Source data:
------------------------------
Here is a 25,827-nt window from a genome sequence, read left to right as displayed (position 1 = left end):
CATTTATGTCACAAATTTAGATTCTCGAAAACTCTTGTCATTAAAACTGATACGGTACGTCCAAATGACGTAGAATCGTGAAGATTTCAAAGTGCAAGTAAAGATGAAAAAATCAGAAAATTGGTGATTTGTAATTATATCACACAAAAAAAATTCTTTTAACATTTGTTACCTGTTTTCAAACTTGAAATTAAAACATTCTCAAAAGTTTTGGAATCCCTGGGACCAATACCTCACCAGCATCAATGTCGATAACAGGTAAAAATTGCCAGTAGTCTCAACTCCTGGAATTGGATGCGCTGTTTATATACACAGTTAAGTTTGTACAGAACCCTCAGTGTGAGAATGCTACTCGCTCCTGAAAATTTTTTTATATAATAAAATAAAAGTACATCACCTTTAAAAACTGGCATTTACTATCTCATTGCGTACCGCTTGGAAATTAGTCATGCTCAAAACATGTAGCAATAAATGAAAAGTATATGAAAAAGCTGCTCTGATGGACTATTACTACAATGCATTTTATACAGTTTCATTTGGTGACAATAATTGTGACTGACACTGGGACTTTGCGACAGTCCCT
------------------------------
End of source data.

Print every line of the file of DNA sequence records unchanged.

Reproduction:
Here is a 25,827-nt window from a genome sequence, read left to right as displayed (position 1 = left end):
CATTTATGTCACAAATTTAGATTCTCGAAAACTCTTGTCATTAAAACTGATACGGTACGTCCAAATGACGTAGAATCGTGAAGATTTCAAAGTGCAAGTAAAGATGAAAAAATCAGAAAATTGGTGATTTGTAATTATATCACACAAAAAAAATTCTTTTAACATTTGTTACCTGTTTTCAAACTTGAAATTAAAACATTCTCAAAAGTTTTGGAATCCCTGGGACCAATACCTCACCAGCATCAATGTCGATAACAGGTAAAAATTGCCAGTAGTCTCAACTCCTGGAATTGGATGCGCTGTTTATATACACAGTTAAGTTTGTACAGAACCCTCAGTGTGAGAATGCTACTCGCTCCTGAAAATTTTTTTATATAATAAAATAAAAGTACATCACCTTTAAAAACTGGCATTTACTATCTCATTGCGTACCGCTTGGAAATTAGTCATGCTCAAAACATGTAGCAATAAATGAAAAGTATATGAAAAAGCTGCTCTGATGGACTATTACTACAATGCATTTTATACAGTTTCATTTGGTGACAATAATTGTGACTGACACTGGGACTTTGCGACAGTCCCT